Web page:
There's a natural map $f:\overline{\mathcal{M}}_{1,1}\to \overline{M}_{1,1}\cong \mathbb{P}^1$ from the stack of elliptic curves to the coarse space. Both spaces have $Pic=\mathbb{Z}$ hence $f^*:\mathbb{Z}\to\mathbb{Z}$ is an homomorphism. What homomorphism? My guess is: $x \mapsto 24 x$ since the generator of the stack is the Hodge class, which has degree 1/24. Do you agree?

  • 1
    $\begingroup$ That seems reasonable. But how do you know that $Pic \mathcal M_{1,1} = \mathbb Z$? You have a proof or reference? $\endgroup$
    – Joël
    Commented Nov 1, 2013 at 17:06
  • 2
    $\begingroup$ If I remember correctly, Mumford only does it over a field not of characteristic 2 or 3. The general reference is Fulton and Olsson: arxiv.org/abs/0704.2214 $\endgroup$ Commented Nov 1, 2013 at 23:14
  • 2
    $\begingroup$ It is easy to see that the 12'th tensor power of the Hodge bundle--and no smaller tensor power--descends to the coarse moduli space: consider the possible automorphism groups of elliptic curves and their actions on the tangent space at the identity. $\endgroup$
    – naf
    Commented Nov 2, 2013 at 11:09
  • 2
    $\begingroup$ The general statement is, I think, the following: Let $f:\mathcal{X} \to X$ be the map from a DM-stack to its coarse moduli stack, $L$ a line bundle on $\mathcal{X}$ and $n$ the lowest common multiple of the orders of all automorphism groups. Then $f_*L^{\otimes n}$ is a line bundle and $L^{\otimes n} \to f^*f_*L^{\otimes n}$ an isomorphism. At least, I know a proof in the case that $\mathcal{X}$ is separated and of finite type over a noetherian base scheme. $\endgroup$ Commented Nov 4, 2013 at 15:17
  • 1
    $\begingroup$ I really would love to see a proof. Do you have a reference? $\endgroup$
    – IMeasy
    Commented Nov 4, 2013 at 20:34

2 Answers 2


I believe the number is 12.

I will assume the characteristic of the base field is not 2 or 3 so that I can use $\overline{\mathcal{M}}_{1,1} \simeq \mathbf{P}(4,6)$. Recall that $\mathbf{P}(4,6)$ is constructed by dividing $V = \mathbf{A}^2 \smallsetminus \{ (0,0) \}$ by the weight $(4,6)$-action of $\mathbf{G}_m$.

The line bundle $\mathcal{O}(1)$ (which coincides with the Hodge bundle and generates the Picard group) can be constructed as the equivariant line bundle $V \times \mathbf{A}^1$ on $V$ with $\mathbf{G}_m$ acting by weights $(4,6,1)$. Then $\mathcal{O}(4)$ has a canonical section $g_4$ and $\mathcal{O}(6)$ has the section $g_6$. In $\mathcal{O}(12)$ we have the two sections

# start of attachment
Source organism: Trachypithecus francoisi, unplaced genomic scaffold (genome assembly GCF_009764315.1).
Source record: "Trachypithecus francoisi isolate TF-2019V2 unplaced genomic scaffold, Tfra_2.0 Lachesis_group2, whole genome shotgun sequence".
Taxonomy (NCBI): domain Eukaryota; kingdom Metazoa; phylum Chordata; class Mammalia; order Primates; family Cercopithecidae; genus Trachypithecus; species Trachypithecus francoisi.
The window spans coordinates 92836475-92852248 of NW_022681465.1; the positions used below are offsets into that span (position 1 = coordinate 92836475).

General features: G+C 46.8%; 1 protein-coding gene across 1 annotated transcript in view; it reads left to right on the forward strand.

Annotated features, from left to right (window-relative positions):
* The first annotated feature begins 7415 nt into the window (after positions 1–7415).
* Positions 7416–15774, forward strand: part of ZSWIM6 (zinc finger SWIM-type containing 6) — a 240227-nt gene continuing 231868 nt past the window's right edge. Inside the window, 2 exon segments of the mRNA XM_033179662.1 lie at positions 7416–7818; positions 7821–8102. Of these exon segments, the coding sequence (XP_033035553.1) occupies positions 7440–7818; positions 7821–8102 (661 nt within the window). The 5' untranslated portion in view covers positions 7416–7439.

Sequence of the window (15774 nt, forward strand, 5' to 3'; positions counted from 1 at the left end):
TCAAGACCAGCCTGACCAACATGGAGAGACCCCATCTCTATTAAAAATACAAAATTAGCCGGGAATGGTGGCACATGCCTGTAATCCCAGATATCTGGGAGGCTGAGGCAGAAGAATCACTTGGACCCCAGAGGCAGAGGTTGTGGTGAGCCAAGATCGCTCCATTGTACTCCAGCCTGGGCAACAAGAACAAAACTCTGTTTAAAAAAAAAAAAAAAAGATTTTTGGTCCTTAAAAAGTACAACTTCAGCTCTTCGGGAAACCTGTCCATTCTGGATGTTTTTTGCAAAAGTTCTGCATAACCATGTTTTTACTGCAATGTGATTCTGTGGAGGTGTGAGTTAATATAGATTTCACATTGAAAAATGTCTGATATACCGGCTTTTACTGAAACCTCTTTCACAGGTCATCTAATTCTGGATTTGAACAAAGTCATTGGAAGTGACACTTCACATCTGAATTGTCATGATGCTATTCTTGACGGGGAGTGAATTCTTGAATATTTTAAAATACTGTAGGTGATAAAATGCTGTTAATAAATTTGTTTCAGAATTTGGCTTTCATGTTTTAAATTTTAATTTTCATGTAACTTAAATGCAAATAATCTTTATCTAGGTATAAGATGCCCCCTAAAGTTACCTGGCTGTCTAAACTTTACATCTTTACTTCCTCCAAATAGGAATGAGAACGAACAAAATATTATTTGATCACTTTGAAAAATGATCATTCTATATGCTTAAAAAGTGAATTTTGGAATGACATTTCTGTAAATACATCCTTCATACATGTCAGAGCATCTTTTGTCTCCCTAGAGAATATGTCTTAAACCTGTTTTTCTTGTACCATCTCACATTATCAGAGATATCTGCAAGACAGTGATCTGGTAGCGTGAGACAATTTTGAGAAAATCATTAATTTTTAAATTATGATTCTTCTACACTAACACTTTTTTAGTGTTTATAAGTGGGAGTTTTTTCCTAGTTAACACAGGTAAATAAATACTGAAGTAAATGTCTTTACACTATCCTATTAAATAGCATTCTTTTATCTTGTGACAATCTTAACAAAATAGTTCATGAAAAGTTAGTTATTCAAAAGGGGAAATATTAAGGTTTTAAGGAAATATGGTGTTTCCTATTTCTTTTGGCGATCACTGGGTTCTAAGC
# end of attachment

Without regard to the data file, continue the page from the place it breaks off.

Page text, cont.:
$1728 g_4^3$

$\Delta = g_4^3 - 27 g_6^2$.

This linear series defines $j : \mathbf{P}(4,6) \rightarrow \mathbf{P}^1$.

Note that $j$ has degree $1/2$ because of the generic automorphism on $\mathbf{P}(4,6)$. That is, $j_\ast j^\ast$ is multiplication by $1/2$. Thus the Hodge class $\lambda$ satisfies

$\int_{\overline{\mathcal{M}}_{1,1}} \lambda = \int_{\mathbf{P}(4,6)} c_1(\mathcal{O}(1)) = \frac{1}{12} \int_{\mathbf{P}(4,6)} c_1(j^\ast \mathcal{O}(1)) = \frac{1}{12} \int_{\mathbf{P}^1} j_\ast j^\ast c_1(\mathcal{O}(1)) = \frac{1}{24}$.

Another thing that may be confusing here is that $j$ is generically unramified, so that a local equation for a point in $\mathbf{P}^1$ pulls back under $j$ to a local equation in $\overline{\mathcal{M}}_{1,1}$. Thus $j^\ast \Delta = \delta$ (if $\Delta$ denotes the boundary in the coarse moduli space and $\delta$ the boundary in the stack).

  • $\begingroup$ One can use specialisation to deduce the result over any field: both the Hodge bundle and $O_{\mathbb{P}^1}(1)$ are defined over $Spec(\mathbb{Z})$ and generate the relevant Picard groups $\endgroup$
    – naf
    Commented Nov 8, 2013 at 6:30

Let us choose $\Delta_{irr}$ the point representing the class of a nodal curve as generator of $Pic(\overline{M}_{1,1})\cong\mathbb{Z}$. Let $\delta_{irr}$ be the corresponding boundary divisor in $\overline{\mathcal{M}}_{1,1}$, and let $f:\overline{\mathcal{M}}_{1,1}\rightarrow\overline{M}_{1,1}$ be the canonical morphism between the stack and its coarse moduli space.

Since a nodal curve $[C]\in\Delta_{irr}$ of arithmetic genus $1$ has two automorphisms (identity and elliptic involution) by Proposition $3.92$ of "Harris-Morrison Moduli of curves" we have: $$\delta_{irr}=\frac{1}{Aut(C)}f^{*}\Delta_{irr} = \frac{1}{2}f^{*}\Delta_{irr}.$$ Now, by Theorem 6.9 of Hain's notes:


the Hodge class $\lambda$ generates $Pic(\overline{\mathcal{M}}_{1,1})$ and furthermore we have $$\mathcal{O}_{\overline{\mathcal{M}}_{1,1}}(\delta_{irr}) = 12\lambda\in Pic(\overline{\mathcal{M}}_{1,1}).$$ Finally $$f^{*}\Delta_{irr} = 2\delta_{irr} = 2\cdot12\lambda = 24\lambda$$ and the homomorphism $$f^{*}:Pic(\overline{M}_{1,1}) = \left\langle\Delta_{irr}\right\rangle\rightarrow Pic(\overline{\mathcal{M}}_{1,1}) = \left\langle\lambda\right\rangle$$ is given by $n\mapsto 24n$ as you predicted.

I guess that the underlying fact is that $\overline{\mathcal{M}}_{1,1}\cong\mathbb{P}(4,6)$. In order to pass to the coarse moduli space $\overline{M}_{1,1}\cong\mathbb{P}^{1}$ you have to take into account the two points of $\mathbb{P}(4,6)$ with stabilizers $\mathbb{Z}_{4}$ and $\mathbb{Z}_{6}$ ($lcm(4,6) = 12$) but also the fact that $\mathbb{P}(4,6)$ is not well-formed meaning that $4,6$ are both divided by $2$. So the general point of $\mathbb{P}(4,6)$ has stabilizer $\mathbb{Z}_{2}$ which corresponds to the elliptic involution of the general elliptic curve.

  • $\begingroup$ As pointed out by Jonathan Wise, your appeal to Proposition 3.92 of Harris-Morrison is not correct. $\endgroup$
    – naf
    Commented Nov 7, 2013 at 11:31

Your Answer

By clicking “Post Your Answer”, you agree to our terms of service and acknowledge you have read our privacy policy.

Not the answer you're looking for? Browse other questions tagged or ask your own question.